For 2008 to 2009 she was rated as the youngest female star for grandmaster position in history. In 2008 she won in the Chinese women’s championship and became position 2 consecutively. She finalized the game by earning 3rd and attaining the Grand master title at age 14. A recent publishing of 2020, has her name on the list in position 23 as the youngest chess grandmaster.
In 2009, she was positioned among the top ten for the Asian Chess Championship team. As a team they were defeated and lost to Arkadij Naiditsch. Losing didn’t stop her from aiming higher because in the same year in August she backed the Jubilee Open award as the female player which placed her in the 17th position scoring 6.5/9.
Between 2010 and 2016 she won in 4 positions as the youngest female figure ever in the women’s world champions. The 16th Asian game happened in 2010 November and she marvelously scored a good rating of 2798. In the other tournament at age 16 she was number three in world women championship and won five times in 2 consecutive matches. Up to date, she is still rated as the best and youngest female world champion.
In 2015 the tournament was tough and she was knocked out but managed to show up once again in 2016 at Women’s World Chess Championship and made tremendous moves in 2017 where she managed to beat 4 players. She also shined in two games Trade wise Gibraltar Chess Festival and also Grenke Classic in the year 2017. In the same year she was a victory in Biel since she was the first lady to win in that tournament and she scored 6.5/9 which rated her at 2810.in 2018 she was very active in the tournaments and for that reason she didn’t fit for 2019 world tournaments according to FIDE.
In a recent interview with chess.com, Hou expressed that it’s hard for her to balance between education and playing Chess and that is why she has chosen to focus on education since she claimed chess is not her priority in life. She said she loves chess, it’s a passion in her but she wants to try new things as well. In July 2020 she earned another prestigious title the youngest professor at Shenzhen University operating on full time. She’s is still in her mid-twenties, full of life and with many goals and ambitions, it’s upon her to choose whether she will embark on chess at some point or focus on other careers.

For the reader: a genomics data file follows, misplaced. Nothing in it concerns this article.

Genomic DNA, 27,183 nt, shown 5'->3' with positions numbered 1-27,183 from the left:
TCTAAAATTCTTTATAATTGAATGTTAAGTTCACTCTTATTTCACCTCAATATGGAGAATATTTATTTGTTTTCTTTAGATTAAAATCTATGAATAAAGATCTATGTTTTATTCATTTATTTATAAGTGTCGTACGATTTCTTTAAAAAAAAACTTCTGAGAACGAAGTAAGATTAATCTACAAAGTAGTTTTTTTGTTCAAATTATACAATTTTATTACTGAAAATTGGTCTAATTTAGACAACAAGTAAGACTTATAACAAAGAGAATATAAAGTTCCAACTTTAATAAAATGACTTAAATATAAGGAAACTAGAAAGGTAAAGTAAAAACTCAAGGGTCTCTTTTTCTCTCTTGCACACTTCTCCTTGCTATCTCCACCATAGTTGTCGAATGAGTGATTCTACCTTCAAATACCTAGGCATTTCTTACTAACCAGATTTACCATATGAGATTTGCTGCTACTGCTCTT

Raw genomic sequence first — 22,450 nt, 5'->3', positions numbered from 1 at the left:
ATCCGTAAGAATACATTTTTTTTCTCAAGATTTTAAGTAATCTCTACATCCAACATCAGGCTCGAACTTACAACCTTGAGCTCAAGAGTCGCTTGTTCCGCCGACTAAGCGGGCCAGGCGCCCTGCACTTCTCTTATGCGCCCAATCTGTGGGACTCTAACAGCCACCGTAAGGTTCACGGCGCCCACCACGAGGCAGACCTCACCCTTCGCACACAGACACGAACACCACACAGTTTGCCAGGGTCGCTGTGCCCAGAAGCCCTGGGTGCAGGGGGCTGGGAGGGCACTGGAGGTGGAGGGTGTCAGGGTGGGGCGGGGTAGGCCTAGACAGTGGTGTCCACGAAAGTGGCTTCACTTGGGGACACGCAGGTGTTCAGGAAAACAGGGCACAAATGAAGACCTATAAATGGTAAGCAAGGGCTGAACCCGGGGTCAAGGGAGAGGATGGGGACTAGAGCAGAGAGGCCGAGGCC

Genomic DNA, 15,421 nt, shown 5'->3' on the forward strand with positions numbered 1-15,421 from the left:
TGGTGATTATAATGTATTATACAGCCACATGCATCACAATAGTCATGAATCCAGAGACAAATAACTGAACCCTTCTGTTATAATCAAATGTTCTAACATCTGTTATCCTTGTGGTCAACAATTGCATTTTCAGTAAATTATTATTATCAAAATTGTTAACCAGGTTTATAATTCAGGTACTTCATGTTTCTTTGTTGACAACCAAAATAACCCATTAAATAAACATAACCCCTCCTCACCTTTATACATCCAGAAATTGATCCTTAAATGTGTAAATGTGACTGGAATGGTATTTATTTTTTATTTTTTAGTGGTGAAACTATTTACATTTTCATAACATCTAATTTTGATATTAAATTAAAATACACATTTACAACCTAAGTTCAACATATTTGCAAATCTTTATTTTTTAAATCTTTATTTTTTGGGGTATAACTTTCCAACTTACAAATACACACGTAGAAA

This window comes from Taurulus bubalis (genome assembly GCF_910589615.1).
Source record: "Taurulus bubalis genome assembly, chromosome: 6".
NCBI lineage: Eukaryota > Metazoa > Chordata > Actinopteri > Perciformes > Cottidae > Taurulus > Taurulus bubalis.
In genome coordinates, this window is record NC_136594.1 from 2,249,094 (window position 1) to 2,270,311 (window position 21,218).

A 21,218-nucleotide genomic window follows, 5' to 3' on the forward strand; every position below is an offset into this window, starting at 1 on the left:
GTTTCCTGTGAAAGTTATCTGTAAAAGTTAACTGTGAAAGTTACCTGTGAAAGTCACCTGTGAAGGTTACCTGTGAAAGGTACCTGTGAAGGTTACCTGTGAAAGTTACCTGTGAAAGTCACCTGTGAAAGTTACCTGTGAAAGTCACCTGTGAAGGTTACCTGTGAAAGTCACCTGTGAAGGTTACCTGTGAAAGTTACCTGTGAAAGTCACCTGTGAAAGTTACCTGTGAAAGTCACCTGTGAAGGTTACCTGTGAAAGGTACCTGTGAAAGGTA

1. ” http://sharjah2014.fide.com/en/component/content/article/1-news-en/337-the-winner-of-grand-prix-series-will-be-awarded-with-precious-trophy “. FIDE Grand Prix 2014.
2. ” http://www.chessgames.com/perl/chessplayer?pid=95916. Retrieved 17 October 2015.
3. Staff writer(s) (9 April 2018). ” http://www.grenkechessclassic.de/en/grenke-chess-classic-2015/pairings-standings”. Grenke Chess.
4. Friedel, Frederic (20 May 2016). ” 03_c0835b57-413d-4152-98ad-a7030462d8b5.webp. Chess News. ChessBase.
5. Friedel, Frederic (20 May 2016). ” http://en.chessbase.com/post/why-hou-yifan-has-dropped-out-of-the-cycle. Chess News. ChessBase.
6. ” http://www.chessbase.com/newsdetail.asp?newsid=4022″. Chessbase.com. 31 July 2007. Retrieved 3 December 2011.
7. ” http://www.chessbase.com/newsdetail.asp?newsid=3893 “. Chessbase.com. Retrieved 3 December 2011.
8. http://www.olimpbase.org/2007v/2007in.html OlimpBase
9. Chessbase reports http://www.chessbase.com/newsdetail.asp?newsid=3257; accessed 25 April 2014.
10. http://ratings.fide.com/trarc.phtml?event16=2429&codt=20, ratings.fide.com/trarc; accessed 25 April 2014.
Did you enjoy reading about Hou Yifan? If you did, you might be interesting in reading other player profiles such as Hikaru Nakamura, Emanuel Lasker, and Paul Morphy.